South Dakota does little to protect its citizens from civil forfeiture abuse, as its poor law grade of D- shows. The state’s final grade of C reflects limited use of equitable sharing to date. To forfeit real property, the government must prove its case by a preponderance of the evidence, but for all other property, the government only needs to show probable cause. These are low standards, far below what is needed to establish criminal guilt. For an innocent owner claim, the property owner is forced to bear the burden of proof, effectively presuming owners are guilty. And law enforcement has access to 100 percent of the money it brings in from civil forfeiture. Initially, the assets are distributed to a “drug control fund” managed by the Attorney General, but law enforcement can then request that money for its own use. There is no requirement that law enforcement collect or report information on the use of forfeiture or its proceeds.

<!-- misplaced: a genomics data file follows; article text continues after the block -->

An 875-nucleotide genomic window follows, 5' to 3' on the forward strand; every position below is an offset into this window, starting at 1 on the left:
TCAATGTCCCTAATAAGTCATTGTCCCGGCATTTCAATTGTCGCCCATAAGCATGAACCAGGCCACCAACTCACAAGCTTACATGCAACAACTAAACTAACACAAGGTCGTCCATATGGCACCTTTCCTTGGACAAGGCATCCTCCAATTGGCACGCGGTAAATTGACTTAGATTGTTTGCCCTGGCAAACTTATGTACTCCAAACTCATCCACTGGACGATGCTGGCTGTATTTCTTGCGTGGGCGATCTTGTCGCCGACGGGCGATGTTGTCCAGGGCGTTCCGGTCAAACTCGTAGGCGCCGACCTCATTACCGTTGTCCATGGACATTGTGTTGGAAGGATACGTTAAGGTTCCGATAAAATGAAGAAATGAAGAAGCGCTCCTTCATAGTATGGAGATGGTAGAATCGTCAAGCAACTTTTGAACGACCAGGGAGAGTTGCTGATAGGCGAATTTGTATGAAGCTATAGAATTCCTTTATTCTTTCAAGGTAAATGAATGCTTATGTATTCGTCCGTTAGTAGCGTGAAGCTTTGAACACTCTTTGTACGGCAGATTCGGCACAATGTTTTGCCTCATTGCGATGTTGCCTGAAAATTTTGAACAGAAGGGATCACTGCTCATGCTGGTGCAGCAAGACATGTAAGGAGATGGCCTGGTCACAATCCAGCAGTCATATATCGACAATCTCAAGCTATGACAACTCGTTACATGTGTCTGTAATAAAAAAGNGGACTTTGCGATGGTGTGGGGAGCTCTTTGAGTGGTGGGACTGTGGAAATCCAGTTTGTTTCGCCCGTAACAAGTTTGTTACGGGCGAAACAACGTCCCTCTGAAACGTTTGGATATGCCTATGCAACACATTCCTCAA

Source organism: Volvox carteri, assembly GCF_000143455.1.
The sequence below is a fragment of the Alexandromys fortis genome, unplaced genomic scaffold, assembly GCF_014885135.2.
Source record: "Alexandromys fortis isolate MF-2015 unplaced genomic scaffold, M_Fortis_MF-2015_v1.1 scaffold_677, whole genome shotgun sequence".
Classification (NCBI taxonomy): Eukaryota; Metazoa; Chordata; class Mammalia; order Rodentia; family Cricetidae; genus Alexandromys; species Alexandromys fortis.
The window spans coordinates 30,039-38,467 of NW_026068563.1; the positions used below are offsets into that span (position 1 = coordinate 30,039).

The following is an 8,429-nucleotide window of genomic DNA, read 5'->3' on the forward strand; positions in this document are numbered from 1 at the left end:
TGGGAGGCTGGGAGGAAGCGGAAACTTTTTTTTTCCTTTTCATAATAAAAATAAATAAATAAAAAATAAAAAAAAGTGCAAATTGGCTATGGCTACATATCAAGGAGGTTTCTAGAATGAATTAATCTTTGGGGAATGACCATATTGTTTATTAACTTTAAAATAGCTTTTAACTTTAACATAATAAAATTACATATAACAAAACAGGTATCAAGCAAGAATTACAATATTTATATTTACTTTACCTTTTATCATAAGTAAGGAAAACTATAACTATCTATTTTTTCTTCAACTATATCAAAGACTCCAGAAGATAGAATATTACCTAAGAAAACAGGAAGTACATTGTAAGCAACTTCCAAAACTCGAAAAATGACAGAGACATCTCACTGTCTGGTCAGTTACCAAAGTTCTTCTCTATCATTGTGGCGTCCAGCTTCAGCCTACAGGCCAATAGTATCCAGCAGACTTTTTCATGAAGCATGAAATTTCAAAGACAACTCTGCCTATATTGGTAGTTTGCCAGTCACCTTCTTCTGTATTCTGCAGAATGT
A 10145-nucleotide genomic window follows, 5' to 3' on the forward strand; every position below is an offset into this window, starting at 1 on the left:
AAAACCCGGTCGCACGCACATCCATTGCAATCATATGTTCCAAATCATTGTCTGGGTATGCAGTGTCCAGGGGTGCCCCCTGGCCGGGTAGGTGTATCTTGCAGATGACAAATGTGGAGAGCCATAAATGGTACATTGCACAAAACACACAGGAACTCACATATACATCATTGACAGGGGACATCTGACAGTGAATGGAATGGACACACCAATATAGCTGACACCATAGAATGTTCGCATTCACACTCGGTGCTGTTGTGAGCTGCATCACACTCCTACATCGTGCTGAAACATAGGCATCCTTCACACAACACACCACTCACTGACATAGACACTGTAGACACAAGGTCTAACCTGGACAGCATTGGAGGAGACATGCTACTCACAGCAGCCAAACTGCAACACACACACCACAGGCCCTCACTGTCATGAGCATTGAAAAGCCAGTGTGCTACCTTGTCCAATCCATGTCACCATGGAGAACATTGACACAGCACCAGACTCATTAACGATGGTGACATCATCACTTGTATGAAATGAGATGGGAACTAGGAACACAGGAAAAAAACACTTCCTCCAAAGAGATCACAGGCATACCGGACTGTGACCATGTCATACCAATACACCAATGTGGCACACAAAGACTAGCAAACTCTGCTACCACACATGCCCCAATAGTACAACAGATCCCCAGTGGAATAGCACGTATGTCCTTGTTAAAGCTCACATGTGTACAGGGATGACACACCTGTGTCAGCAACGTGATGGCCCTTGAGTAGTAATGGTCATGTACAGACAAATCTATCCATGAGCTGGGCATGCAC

Forfeitures as Reported to LEMAS (Drug-related only)
Assets Forfeited per
Law Enforcement Agency
Equitable Sharing Proceeds from the Assets Forfeiture Fund (AFF)